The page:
Peruvian punk rock band releases its sixth album and plans a South American tour
Aeropajitas and “Lima Enfermedad” Thirteen, a lucky number? That’s how many years the Peruvian punk and rocknroll band Aeropajitas has been active in the stages of Lima, of Peru, and even those of Boston and New York City.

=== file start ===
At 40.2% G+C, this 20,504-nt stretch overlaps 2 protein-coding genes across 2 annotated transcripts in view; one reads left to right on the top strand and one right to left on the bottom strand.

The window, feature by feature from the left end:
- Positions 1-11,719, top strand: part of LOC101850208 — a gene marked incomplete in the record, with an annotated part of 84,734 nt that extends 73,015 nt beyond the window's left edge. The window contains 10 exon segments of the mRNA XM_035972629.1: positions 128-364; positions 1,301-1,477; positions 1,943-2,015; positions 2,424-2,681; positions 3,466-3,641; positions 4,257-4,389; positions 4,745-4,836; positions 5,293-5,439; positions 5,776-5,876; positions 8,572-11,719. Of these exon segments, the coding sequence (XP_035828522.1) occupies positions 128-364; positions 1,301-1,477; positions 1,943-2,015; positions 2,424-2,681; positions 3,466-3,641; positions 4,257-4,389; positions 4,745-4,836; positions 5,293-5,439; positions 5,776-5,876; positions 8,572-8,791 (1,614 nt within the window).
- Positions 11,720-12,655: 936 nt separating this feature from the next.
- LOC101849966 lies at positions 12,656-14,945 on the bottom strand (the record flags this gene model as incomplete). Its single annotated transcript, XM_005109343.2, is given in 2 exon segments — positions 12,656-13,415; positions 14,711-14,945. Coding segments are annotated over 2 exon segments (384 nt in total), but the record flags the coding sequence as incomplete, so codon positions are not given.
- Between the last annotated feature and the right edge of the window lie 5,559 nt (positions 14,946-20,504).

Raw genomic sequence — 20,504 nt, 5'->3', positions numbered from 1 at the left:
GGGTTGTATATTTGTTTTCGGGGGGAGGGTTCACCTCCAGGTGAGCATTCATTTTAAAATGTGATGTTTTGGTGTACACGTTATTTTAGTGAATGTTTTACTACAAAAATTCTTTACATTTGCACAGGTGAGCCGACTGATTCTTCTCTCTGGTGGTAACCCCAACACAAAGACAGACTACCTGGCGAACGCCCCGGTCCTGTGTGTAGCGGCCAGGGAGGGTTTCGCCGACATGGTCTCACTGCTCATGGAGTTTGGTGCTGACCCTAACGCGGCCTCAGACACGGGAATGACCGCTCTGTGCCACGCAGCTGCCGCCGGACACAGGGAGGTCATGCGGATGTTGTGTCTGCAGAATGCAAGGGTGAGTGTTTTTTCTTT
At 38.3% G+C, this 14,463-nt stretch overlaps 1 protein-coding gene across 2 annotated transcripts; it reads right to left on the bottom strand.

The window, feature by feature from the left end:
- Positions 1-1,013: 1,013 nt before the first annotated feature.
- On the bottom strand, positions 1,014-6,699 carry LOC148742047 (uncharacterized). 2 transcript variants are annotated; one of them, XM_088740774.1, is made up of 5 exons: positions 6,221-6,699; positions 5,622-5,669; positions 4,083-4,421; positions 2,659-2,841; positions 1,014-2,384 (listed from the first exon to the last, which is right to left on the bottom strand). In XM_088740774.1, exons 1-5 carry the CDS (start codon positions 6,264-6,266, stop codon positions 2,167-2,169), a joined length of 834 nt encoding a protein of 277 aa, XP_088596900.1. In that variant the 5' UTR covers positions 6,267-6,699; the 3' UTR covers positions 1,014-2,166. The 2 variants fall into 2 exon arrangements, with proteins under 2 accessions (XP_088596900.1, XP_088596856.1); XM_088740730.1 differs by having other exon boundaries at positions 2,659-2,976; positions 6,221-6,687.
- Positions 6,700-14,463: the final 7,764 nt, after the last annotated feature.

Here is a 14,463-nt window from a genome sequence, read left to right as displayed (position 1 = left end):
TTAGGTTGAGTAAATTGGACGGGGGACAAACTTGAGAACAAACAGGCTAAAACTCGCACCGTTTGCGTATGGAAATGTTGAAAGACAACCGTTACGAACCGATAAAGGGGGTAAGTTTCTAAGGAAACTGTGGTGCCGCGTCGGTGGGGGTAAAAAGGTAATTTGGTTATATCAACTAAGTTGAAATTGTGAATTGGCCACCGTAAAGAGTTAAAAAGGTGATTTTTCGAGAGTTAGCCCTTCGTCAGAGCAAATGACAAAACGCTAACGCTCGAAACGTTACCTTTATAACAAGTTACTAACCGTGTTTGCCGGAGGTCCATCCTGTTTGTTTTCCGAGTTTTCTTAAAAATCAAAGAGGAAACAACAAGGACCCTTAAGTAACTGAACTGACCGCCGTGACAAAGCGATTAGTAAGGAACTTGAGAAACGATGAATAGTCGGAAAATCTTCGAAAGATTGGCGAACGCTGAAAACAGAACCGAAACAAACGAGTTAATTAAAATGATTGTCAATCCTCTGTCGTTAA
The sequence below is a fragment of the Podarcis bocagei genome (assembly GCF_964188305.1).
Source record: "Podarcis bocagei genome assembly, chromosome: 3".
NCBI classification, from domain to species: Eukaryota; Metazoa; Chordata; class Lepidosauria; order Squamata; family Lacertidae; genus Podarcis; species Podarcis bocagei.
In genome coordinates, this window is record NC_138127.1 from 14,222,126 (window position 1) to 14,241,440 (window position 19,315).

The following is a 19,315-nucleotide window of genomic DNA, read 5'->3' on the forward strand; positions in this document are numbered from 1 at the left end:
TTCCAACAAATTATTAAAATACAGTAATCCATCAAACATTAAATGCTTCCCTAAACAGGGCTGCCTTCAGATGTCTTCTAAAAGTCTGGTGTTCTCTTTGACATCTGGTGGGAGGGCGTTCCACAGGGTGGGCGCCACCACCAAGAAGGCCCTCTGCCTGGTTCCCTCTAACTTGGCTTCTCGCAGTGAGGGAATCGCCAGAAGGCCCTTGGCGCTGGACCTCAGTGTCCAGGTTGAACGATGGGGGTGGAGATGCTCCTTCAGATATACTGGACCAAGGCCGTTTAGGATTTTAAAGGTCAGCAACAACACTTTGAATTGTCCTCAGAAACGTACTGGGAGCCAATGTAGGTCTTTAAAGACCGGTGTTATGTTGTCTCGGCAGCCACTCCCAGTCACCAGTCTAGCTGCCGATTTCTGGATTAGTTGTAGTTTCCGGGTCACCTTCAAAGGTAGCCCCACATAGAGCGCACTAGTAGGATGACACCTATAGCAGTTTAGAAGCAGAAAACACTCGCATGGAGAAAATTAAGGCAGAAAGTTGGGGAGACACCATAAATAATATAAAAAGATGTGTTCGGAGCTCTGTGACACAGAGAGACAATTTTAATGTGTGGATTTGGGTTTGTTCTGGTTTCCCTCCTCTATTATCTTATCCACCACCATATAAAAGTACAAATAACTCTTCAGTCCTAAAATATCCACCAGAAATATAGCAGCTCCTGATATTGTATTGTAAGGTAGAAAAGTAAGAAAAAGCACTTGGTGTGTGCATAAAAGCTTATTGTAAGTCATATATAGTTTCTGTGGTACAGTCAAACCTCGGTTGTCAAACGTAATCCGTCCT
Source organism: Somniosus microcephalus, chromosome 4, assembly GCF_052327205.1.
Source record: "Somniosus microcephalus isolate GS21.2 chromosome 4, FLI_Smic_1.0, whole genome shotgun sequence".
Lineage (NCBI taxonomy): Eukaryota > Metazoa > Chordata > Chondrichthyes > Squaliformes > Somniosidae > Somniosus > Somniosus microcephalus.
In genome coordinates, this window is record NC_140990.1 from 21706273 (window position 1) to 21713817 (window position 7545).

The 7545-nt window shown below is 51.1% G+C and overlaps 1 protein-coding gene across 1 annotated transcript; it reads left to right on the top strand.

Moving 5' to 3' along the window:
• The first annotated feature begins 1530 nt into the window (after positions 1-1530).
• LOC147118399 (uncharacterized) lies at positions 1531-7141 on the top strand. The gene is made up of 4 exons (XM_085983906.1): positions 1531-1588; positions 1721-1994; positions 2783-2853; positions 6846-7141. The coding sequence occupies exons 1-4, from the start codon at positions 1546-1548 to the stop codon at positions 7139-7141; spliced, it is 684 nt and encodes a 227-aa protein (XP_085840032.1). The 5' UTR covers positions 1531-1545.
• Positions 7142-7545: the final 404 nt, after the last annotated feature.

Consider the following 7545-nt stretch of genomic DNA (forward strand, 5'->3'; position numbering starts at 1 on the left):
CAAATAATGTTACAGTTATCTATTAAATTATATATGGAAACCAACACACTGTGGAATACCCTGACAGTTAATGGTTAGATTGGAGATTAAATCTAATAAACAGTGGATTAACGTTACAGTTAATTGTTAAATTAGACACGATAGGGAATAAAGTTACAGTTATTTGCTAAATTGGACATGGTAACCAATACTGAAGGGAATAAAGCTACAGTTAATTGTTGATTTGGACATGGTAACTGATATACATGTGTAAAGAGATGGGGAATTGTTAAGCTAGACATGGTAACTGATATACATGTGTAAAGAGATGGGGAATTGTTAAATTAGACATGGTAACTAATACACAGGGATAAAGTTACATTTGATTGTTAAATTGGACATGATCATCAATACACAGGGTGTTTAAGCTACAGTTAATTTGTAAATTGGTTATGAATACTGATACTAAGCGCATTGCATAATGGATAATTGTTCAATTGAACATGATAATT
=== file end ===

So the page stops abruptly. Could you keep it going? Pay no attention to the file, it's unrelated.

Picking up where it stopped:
On the eve of releasing their sixth album, “Lima Enfermedad” with fourteen tracks and a video, we spoke with two of the enigmatic band members: Julio “Macha” (vocals) and Gonzalo “Gonzaleo” (guitar), so they could tell us about the band’s activities and expectations.
Apparently, this new album has inspired Aeropajitas to plan an international tour around the region’s rocknroll stages that could begin at the end of 2008.